Saturday, July 11, 2009

Minced Brain Terrorizes City, Pictures at Eleven

If you want to know what Nancy Pelosi's brain looks like, just open a can of Campbell's Thick 'n' Chunky Minestrone and look inside -- that's about it. You know, every administration has to have its source of humor, it's "lighter side" -- especially with Obama stalking around wearing a Pilgrim hat and carrying a blunderbuss loaded with our money, frowning at everything and everyone. Reagan had his James Watt... Bush I his -- oh, what was his name? Oh yeah -- Dan Quayle. Clinton had Joycelyn Elders... and himself. Bush II had... himself. And now Obama has Pelosi, who, while technically not an actual member of the administration might just as well be. She certainly qualifies in the most important respect, namely her capacity for delusion and her inability to satisfactorily explain... well, pretty much anything. So we have, for example, the following quote, later found on the floor after she attempted to discuss an issue whose importance to the nation can scarcely be exaggerated -- namely whether or not to allow the House of Representatives to debate a resolution honoring Michael Jackson. The quote is as follows: "A resolution, I think, would open up to contrary views to -- that are not necessary at this time to be expressed in association with a resolution whose purpose is quite different."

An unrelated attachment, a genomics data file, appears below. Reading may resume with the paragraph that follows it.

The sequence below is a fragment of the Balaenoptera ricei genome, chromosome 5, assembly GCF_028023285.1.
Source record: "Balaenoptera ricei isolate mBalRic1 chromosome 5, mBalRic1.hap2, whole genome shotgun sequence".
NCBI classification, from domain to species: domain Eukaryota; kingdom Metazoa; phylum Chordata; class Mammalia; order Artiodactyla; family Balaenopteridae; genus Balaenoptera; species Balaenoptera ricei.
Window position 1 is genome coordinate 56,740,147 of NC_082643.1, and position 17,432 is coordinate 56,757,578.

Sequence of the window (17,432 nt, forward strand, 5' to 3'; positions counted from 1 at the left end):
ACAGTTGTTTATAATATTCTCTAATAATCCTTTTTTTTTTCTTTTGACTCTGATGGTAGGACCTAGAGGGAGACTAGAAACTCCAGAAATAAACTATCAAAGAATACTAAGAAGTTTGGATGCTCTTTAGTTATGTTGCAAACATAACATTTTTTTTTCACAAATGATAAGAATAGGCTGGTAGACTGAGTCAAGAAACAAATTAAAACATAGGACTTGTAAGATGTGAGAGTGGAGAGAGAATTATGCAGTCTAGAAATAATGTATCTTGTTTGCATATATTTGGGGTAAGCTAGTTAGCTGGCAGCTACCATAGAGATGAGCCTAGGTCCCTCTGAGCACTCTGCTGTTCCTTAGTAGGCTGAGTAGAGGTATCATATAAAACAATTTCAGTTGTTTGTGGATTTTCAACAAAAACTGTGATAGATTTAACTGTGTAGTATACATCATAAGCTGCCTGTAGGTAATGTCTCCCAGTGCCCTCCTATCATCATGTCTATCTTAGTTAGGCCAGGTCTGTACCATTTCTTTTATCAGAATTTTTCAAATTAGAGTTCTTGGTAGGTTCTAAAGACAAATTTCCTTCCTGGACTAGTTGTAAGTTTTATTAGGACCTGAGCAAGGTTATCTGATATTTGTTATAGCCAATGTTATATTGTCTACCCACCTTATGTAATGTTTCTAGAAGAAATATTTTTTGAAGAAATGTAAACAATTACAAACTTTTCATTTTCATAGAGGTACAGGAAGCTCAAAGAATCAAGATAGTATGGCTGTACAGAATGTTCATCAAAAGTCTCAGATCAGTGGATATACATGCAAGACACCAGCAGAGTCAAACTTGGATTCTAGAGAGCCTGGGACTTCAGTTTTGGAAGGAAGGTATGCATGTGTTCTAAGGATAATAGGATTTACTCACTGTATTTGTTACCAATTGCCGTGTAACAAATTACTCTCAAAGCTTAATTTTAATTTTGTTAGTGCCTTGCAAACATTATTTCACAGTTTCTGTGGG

Let that sink in for a moment. Wow -- and they call Sarah Palin incoherent. But in Pelosi's defense, maybe she was just trying to avoid an awkward confrontation between House members who consider Jackson a demiurge and those who consider him a "pervert" and a "pedophile", in the words of Rep. Peter King, R-N.Y. (And I guess we can expect Rep. King to appear on the list of unemployables after the next election. You could call Jackson a "pre-vert" in the Old South and get away with it, but in New York? Gedaddahere. What a schmuck.) But King's problems are not Pelosi's, and she is determined to keep it that way... although, let's admit, a resolution honoring Jackson would at least have been _something_. In fact, it might have been the only tangible achievement Congress could point to out of the current session, since it has signed over all of its other prerogatives to Obama and Co. Oh, but wait -- they have to keep pretending, 'cause that's their job. Sorry, my bad.

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